£8,995 - £22,400 Price range
37 - 85 MPG
It may be getting on a bit now, but the Vauxhall Corsa still gets some fairly impressive reviews. The testers seem to like its decent space and practicality, along with the tidy dynamics and the car’s mature and ‘grown up’ feel.
It isn’t class leading in that many areas, but the Corsa is still the second best-selling car of its type – third best of any type – and a supermini that’s worthy of your attention.
How does it fare this late on in its life?
It won’t worry an Audi A1 or VW Polo for build quality, but the Corsa’s cabin is quite a nice place to be for the class standard, and certainly feels more upmarket than some of its similarly priced rivals.
Space is also quite impressive for a supermini, with plenty of storage cubbies up front and useful amounts of head and legroom all round, though taller passengers may not find it the most comfortable place to sit. The boot is a fairly large size and becomes one of the largest in its class with the rear seats folded down, but some may be annoyed by the fact they don’t lie down completely flat.
As you’d expect from a car that’s commonly used by learner drivers to pass their tests in, the Corsa is a fairly easy car to drive. The controls are nice and light, and visibility all round is reasonable, though some critics reckon that the thick rear pillars restrict it a tad, especially on the three door models.
The ride quality is commendable for such a small and short car and, apart from some intrusive wind noise at higher speeds, refinement is also a plus point. However, while many testers agree that it’s a good car to drive, some think that it’s not quite as dynamically composed as a Ford Fiesta.
There’s a fairly broad array of engines on offer in the Corsa line-up, with petrols from 1.0 (64hp) to 1.4 (98hp) litres and a 1.3 diesel in 74hp or 93hp forms. All of them are fairly cheap to run, with impressive fuel economy and low CO2 emissions. Most critics say that the smaller engines don’t quite have enough grunt across the entire rev range, and generally feel underpowered.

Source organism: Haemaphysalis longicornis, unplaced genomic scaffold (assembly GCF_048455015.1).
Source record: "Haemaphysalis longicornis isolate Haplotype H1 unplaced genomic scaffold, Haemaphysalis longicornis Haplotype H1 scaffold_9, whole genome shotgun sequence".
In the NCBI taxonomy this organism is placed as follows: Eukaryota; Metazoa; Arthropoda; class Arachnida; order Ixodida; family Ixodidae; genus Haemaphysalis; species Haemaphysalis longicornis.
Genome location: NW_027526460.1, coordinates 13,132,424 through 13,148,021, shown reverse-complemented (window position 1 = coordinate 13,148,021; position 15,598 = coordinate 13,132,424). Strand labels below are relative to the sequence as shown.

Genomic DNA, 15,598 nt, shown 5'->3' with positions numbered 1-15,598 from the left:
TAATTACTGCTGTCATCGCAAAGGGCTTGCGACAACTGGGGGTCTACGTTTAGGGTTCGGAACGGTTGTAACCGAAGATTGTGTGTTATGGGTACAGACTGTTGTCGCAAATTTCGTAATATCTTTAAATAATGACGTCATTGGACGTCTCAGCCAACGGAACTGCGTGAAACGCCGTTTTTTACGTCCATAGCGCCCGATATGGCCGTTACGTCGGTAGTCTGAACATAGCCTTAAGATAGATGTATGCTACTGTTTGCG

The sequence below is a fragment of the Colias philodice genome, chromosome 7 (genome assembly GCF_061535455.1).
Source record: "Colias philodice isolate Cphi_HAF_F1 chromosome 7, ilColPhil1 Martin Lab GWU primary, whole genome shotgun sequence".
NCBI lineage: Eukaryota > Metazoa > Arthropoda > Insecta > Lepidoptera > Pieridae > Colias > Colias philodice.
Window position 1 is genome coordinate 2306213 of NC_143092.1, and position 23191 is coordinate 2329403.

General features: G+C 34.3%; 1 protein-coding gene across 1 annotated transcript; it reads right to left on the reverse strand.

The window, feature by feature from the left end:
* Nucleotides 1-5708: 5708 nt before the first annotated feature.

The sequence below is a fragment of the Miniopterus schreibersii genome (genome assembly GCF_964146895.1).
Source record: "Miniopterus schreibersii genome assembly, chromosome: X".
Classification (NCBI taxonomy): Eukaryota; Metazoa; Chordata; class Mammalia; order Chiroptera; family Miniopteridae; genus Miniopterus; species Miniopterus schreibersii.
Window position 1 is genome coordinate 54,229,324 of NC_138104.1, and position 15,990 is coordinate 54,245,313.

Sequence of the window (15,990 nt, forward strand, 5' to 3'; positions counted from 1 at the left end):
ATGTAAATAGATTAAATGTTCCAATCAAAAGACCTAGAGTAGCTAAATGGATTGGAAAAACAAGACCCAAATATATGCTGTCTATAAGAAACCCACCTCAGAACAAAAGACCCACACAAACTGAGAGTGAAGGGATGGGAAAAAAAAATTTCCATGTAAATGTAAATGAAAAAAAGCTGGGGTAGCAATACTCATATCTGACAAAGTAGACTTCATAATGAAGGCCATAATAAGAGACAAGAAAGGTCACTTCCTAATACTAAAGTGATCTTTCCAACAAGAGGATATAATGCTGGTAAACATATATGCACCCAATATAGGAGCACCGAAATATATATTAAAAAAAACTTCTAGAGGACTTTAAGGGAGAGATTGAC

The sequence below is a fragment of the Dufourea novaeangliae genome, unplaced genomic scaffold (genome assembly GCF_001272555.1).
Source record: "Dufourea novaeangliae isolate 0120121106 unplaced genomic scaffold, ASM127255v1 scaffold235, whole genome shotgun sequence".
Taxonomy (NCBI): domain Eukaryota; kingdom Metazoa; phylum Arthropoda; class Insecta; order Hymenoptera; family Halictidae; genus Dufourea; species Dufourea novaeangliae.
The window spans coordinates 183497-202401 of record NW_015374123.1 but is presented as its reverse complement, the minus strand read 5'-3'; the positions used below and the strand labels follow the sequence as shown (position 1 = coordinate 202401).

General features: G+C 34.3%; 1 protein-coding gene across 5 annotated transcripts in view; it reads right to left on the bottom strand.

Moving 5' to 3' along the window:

The general consensus is that the midrange 1.2-litre models are the ones to go for, as they offer a decent blend of power, performance and fuel economy. However they may not be available at lower trim levels, so they can get a bit pricey and a few critics thought could be a bit noisy when worked hard.
The larger engines in the range will be potent enough for most people. However, should you want a bit more poke, then there’s always the peppy 1.4 Turbo SRi (118hp) or the 1.6 litre hot hatch variant, the Corsa VXR in 189hp or 202hp Clubsport forms.
It’s the most popular Corsa variant currently on sale, so it’s no surprise that the 1.2 petrol model gets some fairly good reviews. The critics seem to like its cheap running costs, the affordable asking price and a surprising amount of refinement for such a car. However, most reckon that it’s a tad on the sluggish side.
With only 84 bhp on tap, the 1.2 petrol is by no means a quick car, and the lack of grunt is most noticeable when driving up steeper inclines. However, most testers thought that it was ample enough for the car, and was zesty enough to be fairly enjoyable to use. It’s also one of the cheaper Corsa models on sale, and the claimed 53 mpg (55 with the optional stop/start system) makes it a decently efficient unit.
If you want a bit more power or better economy figures, you may want to have a look at the other engines in the range. Still, the 1.2 petrol model has some useful attributes, and the affordable pricing means it’s definitely worth having a look at.
Even though there’s a more efficient diesel model in the range, the Corsa ecoFlex gets some fairly good reviews. Critics appear to be fond of its main selling point, the low running costs, along with its ample performance and decent pricing. Though not entirely perfect, it’s still a good overall car.
Thanks to the little tweaks here and there, the 1.3 diesel unit is now one of the most efficient engines that Vauxhall makes – the 105g/km of CO2 output means it only costs £30 a year to tax, and the claimed figures suggest it can return up to 70 mpg.
However, it’s not just good at being green – despite only having 75 bhp on tap, there’s a decent slug of torque on offer, so even getting up to motorway speeds isn’t too much of an issue. There are, however, some downsides – the engine itself is a fairly noisy one, even at lower revs, so longer motorway journeys might become tiresome, and it’s not quite as well rounded as some rivals such as the Ford Fiesta Econetic.
Overall, the Corsa ecoFlex is a well sorted all-rounder with plenty of enticing credentials. It may not be quite as efficient as some of its competitors, but the Vauxhall is still incredibly cheap to run and undercuts quite a few of its premium rivals.
Those who do mostly short journeys may want to look at the similarly priced petrols, but for those who do large mileages and long journeys on a regular basis, this spec of Corsa makes a fair bit of sense.